Dec. 6 (Bloomberg) -- Executives are loosening the purse strings this year, as budgets for holiday parties are higher than in 2012 at restaurants including STK steakhouses.
The pace of booking activity is shaping up to be “slightly better” than the “mid-single digit” growth Larry Miller, founder of MillerPulse.com in Atlanta, forecast in September. Business leaders appear to feel more generous, which is encouraging because restaurant sales this year have been “a bit disappointing overall,” said Miller, who provides an industry performance-benchmarking service.
“It’s shaping up to be a decent year for the corporate-dining business,” Miller said. That’s “pretty good,” especially given that this compares with a couple of strong years when spending on holiday events grew between 8 percent and 12 percent, he said.
Eateries will be humming as corporate customers “do everything they can to have that one last hurrah of the year,” said Jonathan Segal, founder and chief executive officer of New York-based the One Group LLC, which owns STK steakhouses in five U.S. cities. Segal says he’s optimistic, particularly after some “hot dates” -- such as the two Thursdays before Christmas -- were booked as early as last year.
The amount spent per guest has been “creeping back up” at STK locations after employers cut back during the recession by ordering less-expensive food or drinks and planning shorter parties, Segal said. Some especially gregarious executives probably will extend the open bar at their parties -- as many have done in years past -- to keep spirits up among employees, he said. “It’s remarkable how often this happens.”
There’s also been a surge in bookings late in the season compared with 2012, which suggests companies have a “renewed interest” in holiday events, said Malcolm Knapp, a New York-based consultant who has monitored the industry since 1970.
These events offer investors a way to gauge confidence among business leaders, particularly because some people remain concerned even as the economy shows solid signs of improvement, according to John Manley, who helps oversee $233.6 billion as chief equity strategist for Wells Fargo Funds Management in New York. The rebound “has happened, but the true recovery is still ahead in terms of sentiment improvement.”
Gross domestic product expanded at a 3.6 percent annualized rate in the third quarter, up from an initial estimate of 2.8 percent and the strongest since the first quarter of 2012, based on figures from the Commerce Department.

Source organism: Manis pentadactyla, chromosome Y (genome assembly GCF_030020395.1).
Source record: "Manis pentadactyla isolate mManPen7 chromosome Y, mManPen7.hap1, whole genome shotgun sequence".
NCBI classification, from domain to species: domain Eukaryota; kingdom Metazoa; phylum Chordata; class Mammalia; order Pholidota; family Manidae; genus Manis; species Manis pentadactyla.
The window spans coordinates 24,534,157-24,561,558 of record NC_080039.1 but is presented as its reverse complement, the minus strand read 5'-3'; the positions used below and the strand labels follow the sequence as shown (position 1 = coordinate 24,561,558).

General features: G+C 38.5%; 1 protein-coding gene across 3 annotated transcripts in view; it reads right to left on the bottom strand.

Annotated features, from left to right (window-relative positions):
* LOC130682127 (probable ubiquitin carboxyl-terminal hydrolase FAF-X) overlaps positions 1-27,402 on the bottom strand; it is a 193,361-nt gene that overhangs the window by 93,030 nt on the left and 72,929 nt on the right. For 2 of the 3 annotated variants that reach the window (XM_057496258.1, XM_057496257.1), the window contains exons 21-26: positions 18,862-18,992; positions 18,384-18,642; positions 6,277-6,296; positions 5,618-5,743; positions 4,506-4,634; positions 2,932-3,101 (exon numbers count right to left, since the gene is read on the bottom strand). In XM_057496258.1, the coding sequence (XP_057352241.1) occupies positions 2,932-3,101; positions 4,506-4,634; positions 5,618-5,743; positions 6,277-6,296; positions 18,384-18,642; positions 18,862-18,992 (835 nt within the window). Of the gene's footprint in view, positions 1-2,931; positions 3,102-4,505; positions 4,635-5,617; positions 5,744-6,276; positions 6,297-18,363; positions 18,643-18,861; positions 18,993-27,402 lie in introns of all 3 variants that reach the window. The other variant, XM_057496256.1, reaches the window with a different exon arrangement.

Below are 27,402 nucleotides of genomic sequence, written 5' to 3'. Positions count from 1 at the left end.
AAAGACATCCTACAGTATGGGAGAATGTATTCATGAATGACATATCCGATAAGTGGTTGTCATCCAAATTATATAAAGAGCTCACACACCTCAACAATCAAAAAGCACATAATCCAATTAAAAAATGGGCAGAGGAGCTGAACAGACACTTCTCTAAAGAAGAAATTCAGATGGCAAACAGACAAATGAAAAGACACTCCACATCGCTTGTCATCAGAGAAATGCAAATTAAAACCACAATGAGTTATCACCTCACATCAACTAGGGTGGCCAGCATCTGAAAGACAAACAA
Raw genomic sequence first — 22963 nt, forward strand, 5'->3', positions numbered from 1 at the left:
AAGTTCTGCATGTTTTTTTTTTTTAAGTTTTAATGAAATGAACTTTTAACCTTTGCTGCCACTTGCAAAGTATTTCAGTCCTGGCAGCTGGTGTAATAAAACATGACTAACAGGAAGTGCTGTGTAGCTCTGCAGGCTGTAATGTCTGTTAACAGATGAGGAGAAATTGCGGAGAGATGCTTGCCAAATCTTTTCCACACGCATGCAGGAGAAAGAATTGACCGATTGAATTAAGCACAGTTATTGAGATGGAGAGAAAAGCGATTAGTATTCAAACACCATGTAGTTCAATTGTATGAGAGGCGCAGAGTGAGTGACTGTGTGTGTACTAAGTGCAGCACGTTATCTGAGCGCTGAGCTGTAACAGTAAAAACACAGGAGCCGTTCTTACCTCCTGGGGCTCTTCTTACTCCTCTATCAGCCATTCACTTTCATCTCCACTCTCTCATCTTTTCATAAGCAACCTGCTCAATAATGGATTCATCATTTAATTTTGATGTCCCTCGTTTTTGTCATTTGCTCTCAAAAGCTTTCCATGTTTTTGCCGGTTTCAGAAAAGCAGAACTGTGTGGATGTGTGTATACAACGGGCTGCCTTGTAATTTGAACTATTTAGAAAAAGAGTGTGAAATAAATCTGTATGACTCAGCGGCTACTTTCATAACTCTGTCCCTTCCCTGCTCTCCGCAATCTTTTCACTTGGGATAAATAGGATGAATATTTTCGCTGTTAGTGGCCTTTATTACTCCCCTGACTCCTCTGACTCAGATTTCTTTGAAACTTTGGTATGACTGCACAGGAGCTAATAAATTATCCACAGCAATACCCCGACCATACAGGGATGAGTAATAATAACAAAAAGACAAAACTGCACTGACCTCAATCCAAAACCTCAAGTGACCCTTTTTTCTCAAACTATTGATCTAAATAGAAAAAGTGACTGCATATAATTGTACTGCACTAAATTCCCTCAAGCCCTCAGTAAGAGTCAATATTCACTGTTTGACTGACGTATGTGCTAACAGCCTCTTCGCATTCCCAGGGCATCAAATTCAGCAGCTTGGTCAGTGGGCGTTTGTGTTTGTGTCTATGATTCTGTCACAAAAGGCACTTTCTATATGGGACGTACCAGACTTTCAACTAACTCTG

Party plans are holding up even as business-leader sentiment has fallen to 5.63, the lowest since March, from as high as 6.09 in June, according to Chief Executive magazine’s confidence index, which is based on an e-mail survey.
The minimum amount budgeted for fetes at STK steakhouses is slightly higher than last year, though Segal won’t know how generous executives were until January, he said. Similarly, Nicki Keenan, senior vice president of sales at Landry’s Inc., is “conservatively optimistic, provided that nothing derails our economy” in the next few weeks, she said.
There was a pause in holiday reservations at Landry’s restaurants during the 16-day partial government shutdown in October, though most cancellations were for events in that month. “We are pacing ahead of the same time last year for definite revenue on the books and the number of bookings,” Keenan said.
The Houston-based operator of Morton’s, Vic & Anthony’s Steakhouse and McCormick & Schmick’s chains offered a free gift card for business customers who made reservations before Nov. 1 -- and many took advantage of this promotion, she said.
Reservations also are up at Ruth’s Hospitality Group Inc. restaurants compared with the same period in 2012, Chairman Michael O’Donnell said on a Nov. 1 conference call, even with a shorter holiday season: six fewer days between Thanksgiving and Christmas.
“Our early indications are that banquets are above last year, so we feel very good about that,” he said.
While the government shutdown scared some business leaders, holiday parties may be “a form of investment to thank customers and retain employees,” Manley said.
Even if there’s “differential behavior” across the U.S. -- with some regions stronger than others -- executives try to avoid canceling these types of celebrations, Knapp said.
“In the money centers the bookings will hold up, but around the rest of the country this spending could be scattered,” he said, adding that the total may get a boost from individuals in a department going out for lunch or dinner.
One possible impediment could be weakness in holiday spending, which might presage a less-festive party environment. While online sales surged about 20 percent to a record on Cyber Monday, that marked a bright spot in a shopping season that has lacked luster so far, with the National Retail Federation reporting the first spending decline for a Black Friday weekend since 2009.
Still, eating out among business customers has been “very strong” in recent months -- outpacing consumer expenditures -- suggesting this trend could continue through December, Miller said. If corporate dining were to grow between 4 percent and 6 percent this year, “that would be pretty great performance.”
Even companies that had a challenging sales year look forward to holiday events, Segal said, adding that this segment of his business has been “fairly resilient” since the recession ended.
“This is the one time of year when ownership has an opportunity to say thank you to their employees in a social environment.”
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